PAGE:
God called Moses at the burning Bush in the desert. And He foretold of what He will do to the Egyptians for oppressing the Israelites:
“But I am sure that the king of Egypt will not let you go, no, not even by a mighty hand. 20 So I will stretch out My hand and strike Egypt with all My wonders which I will do in its midst; and after that he will let you go. And I will give this people favor in the sight of the Egyptians; and it shall be, when you go, that you shall not go empty-handed. But every woman shall ask of her neighbor, namely, of her who dwells near her house, articles of silver, articles of gold, and clothing; and you shall put them on your sons and on your daughters. So you shall plunder the Egyptians” (Exodus 3:19-22).
Compensation for labor
Before the Exodus, the Israelites were instructed to ask for gifts from their Egyptian neighbors. This contribution would be necessary for expenses of the long journey. The Hebrews had toiled for many decades as slaves, to the profit of the Egyptians. And their masters’ taxes had been lighter in proportion to the value of the free labor of the Hebrews.
And God promised, “I will give this people favor in the sight of the Egyptians, and it shall be, when you go, that you shall not go empty-handed. But every woman shall ask of her neighbor, namely, of her who dwells near her house, articles of silver, articles of gold, and clothing; and you shall put them on your sons and on your daughters. So you shall plunder the Egyptians” (Exodus 3:21-22; 12:35-36).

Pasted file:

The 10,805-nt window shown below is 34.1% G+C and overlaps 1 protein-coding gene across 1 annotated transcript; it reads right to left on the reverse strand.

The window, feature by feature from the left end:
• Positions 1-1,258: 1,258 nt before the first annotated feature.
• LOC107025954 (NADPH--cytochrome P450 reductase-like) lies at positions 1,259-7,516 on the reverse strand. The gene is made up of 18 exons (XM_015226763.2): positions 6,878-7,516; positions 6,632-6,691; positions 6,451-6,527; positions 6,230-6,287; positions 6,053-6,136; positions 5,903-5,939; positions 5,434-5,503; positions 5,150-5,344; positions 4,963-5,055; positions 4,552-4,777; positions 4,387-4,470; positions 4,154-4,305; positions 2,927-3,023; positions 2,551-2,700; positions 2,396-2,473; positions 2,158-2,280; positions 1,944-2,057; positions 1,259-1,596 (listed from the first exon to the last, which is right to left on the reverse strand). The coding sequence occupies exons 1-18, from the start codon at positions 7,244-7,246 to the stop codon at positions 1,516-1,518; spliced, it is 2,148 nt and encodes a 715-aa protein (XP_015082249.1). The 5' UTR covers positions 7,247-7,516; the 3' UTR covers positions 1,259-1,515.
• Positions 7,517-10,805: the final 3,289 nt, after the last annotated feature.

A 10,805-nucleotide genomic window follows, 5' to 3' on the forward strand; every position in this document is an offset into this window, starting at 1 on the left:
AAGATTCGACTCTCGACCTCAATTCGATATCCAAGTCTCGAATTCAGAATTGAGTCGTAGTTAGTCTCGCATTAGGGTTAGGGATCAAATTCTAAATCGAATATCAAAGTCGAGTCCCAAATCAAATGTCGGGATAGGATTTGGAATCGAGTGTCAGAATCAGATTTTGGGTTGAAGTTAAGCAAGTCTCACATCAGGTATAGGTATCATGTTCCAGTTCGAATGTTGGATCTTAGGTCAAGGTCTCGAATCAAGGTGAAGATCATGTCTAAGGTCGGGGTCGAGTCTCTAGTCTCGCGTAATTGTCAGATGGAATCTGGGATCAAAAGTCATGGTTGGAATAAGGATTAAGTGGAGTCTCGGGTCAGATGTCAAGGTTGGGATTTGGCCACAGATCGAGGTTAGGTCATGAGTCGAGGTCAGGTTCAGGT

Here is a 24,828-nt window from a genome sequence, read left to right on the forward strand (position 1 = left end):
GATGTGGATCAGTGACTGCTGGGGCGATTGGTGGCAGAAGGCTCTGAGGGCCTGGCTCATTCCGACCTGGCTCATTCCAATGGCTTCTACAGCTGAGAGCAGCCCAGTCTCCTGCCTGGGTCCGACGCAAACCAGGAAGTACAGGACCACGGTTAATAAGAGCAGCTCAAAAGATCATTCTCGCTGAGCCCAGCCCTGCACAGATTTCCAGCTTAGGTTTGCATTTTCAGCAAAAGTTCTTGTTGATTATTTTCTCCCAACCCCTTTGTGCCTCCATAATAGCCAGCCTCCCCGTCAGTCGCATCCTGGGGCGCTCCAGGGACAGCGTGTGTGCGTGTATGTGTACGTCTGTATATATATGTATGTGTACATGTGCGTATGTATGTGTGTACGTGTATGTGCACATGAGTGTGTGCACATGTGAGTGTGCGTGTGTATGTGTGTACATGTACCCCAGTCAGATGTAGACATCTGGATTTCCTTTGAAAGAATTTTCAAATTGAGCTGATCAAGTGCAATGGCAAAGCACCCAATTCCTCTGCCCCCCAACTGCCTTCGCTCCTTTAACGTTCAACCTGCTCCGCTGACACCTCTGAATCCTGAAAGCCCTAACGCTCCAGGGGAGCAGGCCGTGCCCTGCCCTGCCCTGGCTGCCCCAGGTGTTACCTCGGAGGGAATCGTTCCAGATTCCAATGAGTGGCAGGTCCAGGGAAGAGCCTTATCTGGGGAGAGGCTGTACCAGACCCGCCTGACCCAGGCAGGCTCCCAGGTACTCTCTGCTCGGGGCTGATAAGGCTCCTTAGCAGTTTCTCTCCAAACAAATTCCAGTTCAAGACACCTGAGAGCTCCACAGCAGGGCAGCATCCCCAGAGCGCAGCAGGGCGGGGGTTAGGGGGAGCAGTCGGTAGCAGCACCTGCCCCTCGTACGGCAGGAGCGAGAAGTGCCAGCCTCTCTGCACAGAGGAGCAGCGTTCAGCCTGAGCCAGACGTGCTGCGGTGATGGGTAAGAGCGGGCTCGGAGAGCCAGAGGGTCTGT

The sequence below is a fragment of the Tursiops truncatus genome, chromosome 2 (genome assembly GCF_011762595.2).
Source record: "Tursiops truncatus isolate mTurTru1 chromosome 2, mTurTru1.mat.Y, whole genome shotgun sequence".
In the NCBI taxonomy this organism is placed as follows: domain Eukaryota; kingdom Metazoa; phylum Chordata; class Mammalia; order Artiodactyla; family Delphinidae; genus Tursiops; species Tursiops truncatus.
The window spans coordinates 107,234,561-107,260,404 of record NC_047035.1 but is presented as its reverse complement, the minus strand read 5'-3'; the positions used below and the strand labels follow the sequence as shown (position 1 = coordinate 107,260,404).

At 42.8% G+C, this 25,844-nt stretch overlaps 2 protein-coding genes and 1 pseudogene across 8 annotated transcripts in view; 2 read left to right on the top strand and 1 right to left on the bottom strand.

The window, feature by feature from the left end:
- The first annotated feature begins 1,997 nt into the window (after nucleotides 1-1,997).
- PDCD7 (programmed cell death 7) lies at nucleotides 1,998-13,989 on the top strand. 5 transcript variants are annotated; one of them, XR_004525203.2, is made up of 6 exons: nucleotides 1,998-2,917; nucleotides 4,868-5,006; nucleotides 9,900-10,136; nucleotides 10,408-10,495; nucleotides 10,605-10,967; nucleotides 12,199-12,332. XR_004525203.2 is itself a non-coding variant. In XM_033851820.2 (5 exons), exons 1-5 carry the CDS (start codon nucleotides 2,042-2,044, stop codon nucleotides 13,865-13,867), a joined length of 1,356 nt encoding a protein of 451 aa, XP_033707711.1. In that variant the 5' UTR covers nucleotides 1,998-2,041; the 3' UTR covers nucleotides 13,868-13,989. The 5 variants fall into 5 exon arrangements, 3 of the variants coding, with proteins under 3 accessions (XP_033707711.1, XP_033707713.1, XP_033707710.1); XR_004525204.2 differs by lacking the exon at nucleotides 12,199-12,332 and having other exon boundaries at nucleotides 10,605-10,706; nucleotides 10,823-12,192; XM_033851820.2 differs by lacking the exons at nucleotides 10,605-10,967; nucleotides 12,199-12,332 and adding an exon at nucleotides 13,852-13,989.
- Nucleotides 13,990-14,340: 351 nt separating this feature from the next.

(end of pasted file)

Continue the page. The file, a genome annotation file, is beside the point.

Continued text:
The Hebrews were certainly entitled to what would in reality be but a small reward for their long years of labor. They worked under stern and unfair regime that clearly took advantage of them. The Egyptians had spoiled the Hebrews, and now the Hebrews carried off the spoil of Egypt as partial compensation.
God gave the Israelite’s favor
God disposed favor in the hearts of Egyptians toward the Israelites (v. 21). But the Egyptians were acting of their own free will. They gave the Israelites gifts. God may have given favor in the minds of the Egyptians to His children, but He didn’t force them to give. The Egyptians could have chosen to ignore their inclination towards giving the Hebrews what they asked for.
But in reality, the Egyptians also wanted to please God that have impressed them with His might and power. In giving gifts to the Hebrews, the Egyptians were giving peace offerings to the God of Israel and seeking His blessings. Their gifts were an atonement for their mistreatment to His people
In His service,